Sally D’s Mobile Photography Challenge: Nature (and People and Places)

04 January 2016


  1. Snapseed and Photo Studio
1. Reaching for the New Year; Copyright © 2016 Sally W. Donatello All Rights Reserved

1. Reaching for the New Year; Copyright © 2016 Sally W. Donatello All Rights Reserved

2. Snapseed and FX Photo Studio

2. Reaching for the New Year; Copyright © 2016 Sally W. Donatello All Rights Reserved

2. Reaching for the New Year; Copyright © 2016 Sally W. Donatello All Rights Reserved

Let me know which you prefer and why. Click onto the photograph to enlarge. If you decide to leave a comment, please return to this page.


Inherently, the introduction of a new year boasts many levels of possibilities. Reflection can be found pumping through the veins. At the same time in my part of the world color has receded; grey days seem to have been more than sun-filled.

Dormancy revives itself. Monochromatic vistas are more prevalent. The angle of the sun trickles light in winter’s shadow. The landscape has less uprising, less come and see me. Panoramas need to be re-created within these alterations.

During an early morning walk in a local park last week, there stood a grouping of trees that seemed to be reaching into the New Year with profound presence. They had a dignity that evoked standard bearers of the land and the sky. Immediately, they reminded me of urban skyscrapers that look upward and move through prisms of day and night.

In the Lens section is an image of two of those trees. It has been processed two ways. The original design of the two side-by-side trees evoked a heavenly reach—a reach that has inspiration textured in its façade. The duo uplifted my spirits.

I followed the tree trunks as their length increased.  At the top they easily had views that I wanted. I imagined their enthusiasm was still pulsing. They had me knowing that they are daily witnesses to Mother Nature ‘s sorcery.

Within the time span of the seeing and the interpretation, there was a stillness of thought. These champions of all that surrounds them (people, pond, recreational area, and acres of parkland) provided a sense of coherence. They fit easily into the direction of my photography where I hope to create an ongoing series of images that illustrate the intersection of people, places and nature. That confluence exists and is in constant flux across the land we inhabit.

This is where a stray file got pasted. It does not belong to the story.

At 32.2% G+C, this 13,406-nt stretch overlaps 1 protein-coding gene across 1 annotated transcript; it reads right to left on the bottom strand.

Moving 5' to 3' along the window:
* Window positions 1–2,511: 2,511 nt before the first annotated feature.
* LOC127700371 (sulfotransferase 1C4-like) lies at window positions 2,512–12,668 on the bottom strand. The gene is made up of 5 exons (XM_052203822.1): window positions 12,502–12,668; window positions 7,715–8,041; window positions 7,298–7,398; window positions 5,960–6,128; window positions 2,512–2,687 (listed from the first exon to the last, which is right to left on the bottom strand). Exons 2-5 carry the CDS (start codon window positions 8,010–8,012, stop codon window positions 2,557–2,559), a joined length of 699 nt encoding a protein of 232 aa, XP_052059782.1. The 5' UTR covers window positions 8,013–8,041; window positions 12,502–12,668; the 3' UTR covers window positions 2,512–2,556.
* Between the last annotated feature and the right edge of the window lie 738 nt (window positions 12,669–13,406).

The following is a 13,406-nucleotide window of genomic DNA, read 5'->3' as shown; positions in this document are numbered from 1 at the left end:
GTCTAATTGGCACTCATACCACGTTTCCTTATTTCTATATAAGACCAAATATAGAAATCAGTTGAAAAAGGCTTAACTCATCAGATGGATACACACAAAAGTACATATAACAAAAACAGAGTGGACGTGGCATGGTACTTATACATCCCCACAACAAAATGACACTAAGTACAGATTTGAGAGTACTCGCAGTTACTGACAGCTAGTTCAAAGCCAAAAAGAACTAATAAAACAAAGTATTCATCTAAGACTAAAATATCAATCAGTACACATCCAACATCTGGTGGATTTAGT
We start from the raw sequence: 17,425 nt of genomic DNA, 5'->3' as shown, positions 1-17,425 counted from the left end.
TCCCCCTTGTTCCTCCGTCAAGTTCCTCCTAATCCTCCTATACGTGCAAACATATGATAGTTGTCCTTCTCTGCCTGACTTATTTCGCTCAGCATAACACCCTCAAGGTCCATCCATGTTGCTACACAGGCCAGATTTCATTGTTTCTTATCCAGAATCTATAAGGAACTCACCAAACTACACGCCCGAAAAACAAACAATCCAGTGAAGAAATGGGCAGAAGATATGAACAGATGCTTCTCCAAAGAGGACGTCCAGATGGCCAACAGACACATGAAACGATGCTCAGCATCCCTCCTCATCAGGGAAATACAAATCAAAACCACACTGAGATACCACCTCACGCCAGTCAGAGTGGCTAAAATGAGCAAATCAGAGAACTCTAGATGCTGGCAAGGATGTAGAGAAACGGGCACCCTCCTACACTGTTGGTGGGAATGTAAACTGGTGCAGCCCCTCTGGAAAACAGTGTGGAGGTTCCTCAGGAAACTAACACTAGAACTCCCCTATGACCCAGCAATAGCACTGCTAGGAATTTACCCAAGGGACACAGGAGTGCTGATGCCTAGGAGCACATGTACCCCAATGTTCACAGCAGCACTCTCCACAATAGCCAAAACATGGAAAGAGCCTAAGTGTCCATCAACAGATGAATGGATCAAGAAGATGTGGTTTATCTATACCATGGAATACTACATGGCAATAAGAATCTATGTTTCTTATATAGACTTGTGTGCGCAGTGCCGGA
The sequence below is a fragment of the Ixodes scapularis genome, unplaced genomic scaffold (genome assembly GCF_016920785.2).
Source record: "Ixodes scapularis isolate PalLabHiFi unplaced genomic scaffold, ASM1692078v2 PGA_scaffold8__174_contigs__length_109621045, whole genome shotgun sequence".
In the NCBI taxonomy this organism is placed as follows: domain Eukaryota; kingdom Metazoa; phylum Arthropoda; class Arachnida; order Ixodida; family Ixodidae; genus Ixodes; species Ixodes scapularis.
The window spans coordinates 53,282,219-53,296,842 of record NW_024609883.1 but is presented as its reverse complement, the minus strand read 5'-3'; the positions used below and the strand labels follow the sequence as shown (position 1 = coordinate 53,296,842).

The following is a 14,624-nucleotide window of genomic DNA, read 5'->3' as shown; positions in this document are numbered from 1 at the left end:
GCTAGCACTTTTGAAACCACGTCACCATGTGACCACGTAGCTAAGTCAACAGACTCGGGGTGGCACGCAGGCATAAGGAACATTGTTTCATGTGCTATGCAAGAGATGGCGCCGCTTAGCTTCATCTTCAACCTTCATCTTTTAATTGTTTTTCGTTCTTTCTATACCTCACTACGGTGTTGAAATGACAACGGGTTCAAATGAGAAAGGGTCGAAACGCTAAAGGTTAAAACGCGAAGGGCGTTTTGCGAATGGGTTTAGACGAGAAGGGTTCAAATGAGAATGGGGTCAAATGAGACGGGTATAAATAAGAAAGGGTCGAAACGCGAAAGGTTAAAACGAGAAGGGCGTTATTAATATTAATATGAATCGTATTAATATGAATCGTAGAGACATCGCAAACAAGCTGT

This first post of the New Year accomplishes this mission. While future posts may not hit the mark, I will try.

As natural and urban skyscrapers witness connections about the world that swirls around them, my steppingstones also are people, places and nature. They are my steppingstones to tell their stories through images and words.

Tip of the Week:

Design and form are very much part of the space where nature meets the human condition and vice versus. I was curious if others used that connection between nature’s skyscrapers and architectural ones. What joy to find the following: “If Our Skyscrapers were Trees and our Cities were Forests.” The OAS1S Project has been developed to: “bring nature into cities in an innovative way and imagines that these woodlands can be built within cities and their surrounding areas.” Raimond de Hullu, who is a Dutch architect, has created a concept that astounds and has elements that are needed to reduce the human footprint. It’s a city woodland. Each home consists of a treehouse-like structure that has modern luxury, energy and water-efficiency, and is surrounded by greenery. To view this innovative concept, click here. I’m hopeful that there will be a prototype some day soon.



View other entries for this week’s challenge:


As always I welcome comments about this post or any part of my blog. My photographs for the mobile photography challenge are taken with an iPhone 6.

If you’d like to join this Mobile Photography Challenge, please click here for details and history of the challenge. If you have any questions, please contact me. Below is a reminder of the monthly schedule with themes for upcoming challenges:

1st Monday: Nature.

2nd Monday: Macro.

3rd Monday: Black and White.

4th Monday Challenger’s Choice (Pick One: Abstraction, Animals, Architecture, Food Photography, Night Photography, Objects, Panorama, Portraiture, Still Life, Street Photography, and Travel).

5th Monday: Editing and Processing with Various Apps Using Themes from the Fourth Week.

This entry was posted in Black-and-White Photography, Human Nature, Mobile Photography, Nature Photography, Photography, Writing and tagged , , , , , . Bookmark the permalink.

62 Responses to Sally D’s Mobile Photography Challenge: Nature (and People and Places)

  1. I like the graphic quality of the first image, but the second transports me to a dark place in the woods where I would expect to encounter the Wolf, the Witch or maybe just a troll bobbing about-love the intense blue!

  2. I also love the beautiful blue image, Sally. I agree with Tish about the book cover. 🙂

  3. Wonderfully composed image of these lovely old trees, Sally! Trees are one of my favorite subjects and black and white really brings out their powerful structure. I hope your New Year is off to a great start. 🙂

  4. pattimoed says:

    Hi Sally. What a great way to start the new year! I love that blue sky in the second image. It adds a touch of mystery and “other world-liness” to the shot that encourages reflection. Just lovely.